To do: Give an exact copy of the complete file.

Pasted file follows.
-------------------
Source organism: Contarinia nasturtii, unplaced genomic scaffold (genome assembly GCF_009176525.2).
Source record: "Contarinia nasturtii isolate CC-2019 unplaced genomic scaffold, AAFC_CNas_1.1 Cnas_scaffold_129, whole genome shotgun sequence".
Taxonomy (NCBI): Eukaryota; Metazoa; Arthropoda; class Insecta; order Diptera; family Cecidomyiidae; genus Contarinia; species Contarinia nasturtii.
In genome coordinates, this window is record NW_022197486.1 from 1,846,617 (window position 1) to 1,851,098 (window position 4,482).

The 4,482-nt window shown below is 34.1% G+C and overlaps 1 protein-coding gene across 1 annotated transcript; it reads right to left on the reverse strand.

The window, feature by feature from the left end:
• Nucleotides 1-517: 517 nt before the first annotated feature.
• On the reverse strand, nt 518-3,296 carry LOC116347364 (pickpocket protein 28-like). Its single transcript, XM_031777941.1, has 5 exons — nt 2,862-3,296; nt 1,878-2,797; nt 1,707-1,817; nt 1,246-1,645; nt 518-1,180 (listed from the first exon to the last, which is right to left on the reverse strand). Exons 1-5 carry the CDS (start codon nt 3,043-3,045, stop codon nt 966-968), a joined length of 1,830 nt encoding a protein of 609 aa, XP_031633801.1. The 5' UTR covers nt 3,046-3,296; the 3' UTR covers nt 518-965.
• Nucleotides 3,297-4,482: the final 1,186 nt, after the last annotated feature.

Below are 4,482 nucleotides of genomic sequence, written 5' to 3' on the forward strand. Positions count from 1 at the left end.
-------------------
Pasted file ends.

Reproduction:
Source organism: Contarinia nasturtii, unplaced genomic scaffold (genome assembly GCF_009176525.2).
Source record: "Contarinia nasturtii isolate CC-2019 unplaced genomic scaffold, AAFC_CNas_1.1 Cnas_scaffold_129, whole genome shotgun sequence".
Taxonomy (NCBI): Eukaryota; Metazoa; Arthropoda; class Insecta; order Diptera; family Cecidomyiidae; genus Contarinia; species Contarinia nasturtii.
In genome coordinates, this window is record NW_022197486.1 from 1,846,617 (window position 1) to 1,851,098 (window position 4,482).

The 4,482-nt window shown below is 34.1% G+C and overlaps 1 protein-coding gene across 1 annotated transcript; it reads right to left on the reverse strand.

The window, feature by feature from the left end:
• Nucleotides 1-517: 517 nt before the first annotated feature.
• On the reverse strand, nt 518-3,296 carry LOC116347364 (pickpocket protein 28-like). Its single transcript, XM_031777941.1, has 5 exons — nt 2,862-3,296; nt 1,878-2,797; nt 1,707-1,817; nt 1,246-1,645; nt 518-1,180 (listed from the first exon to the last, which is right to left on the reverse strand). Exons 1-5 carry the CDS (start codon nt 3,043-3,045, stop codon nt 966-968), a joined length of 1,830 nt encoding a protein of 609 aa, XP_031633801.1. The 5' UTR covers nt 3,046-3,296; the 3' UTR covers nt 518-965.
• Nucleotides 3,297-4,482: the final 1,186 nt, after the last annotated feature.

Below are 4,482 nucleotides of genomic sequence, written 5' to 3' on the forward strand. Positions count from 1 at the left end.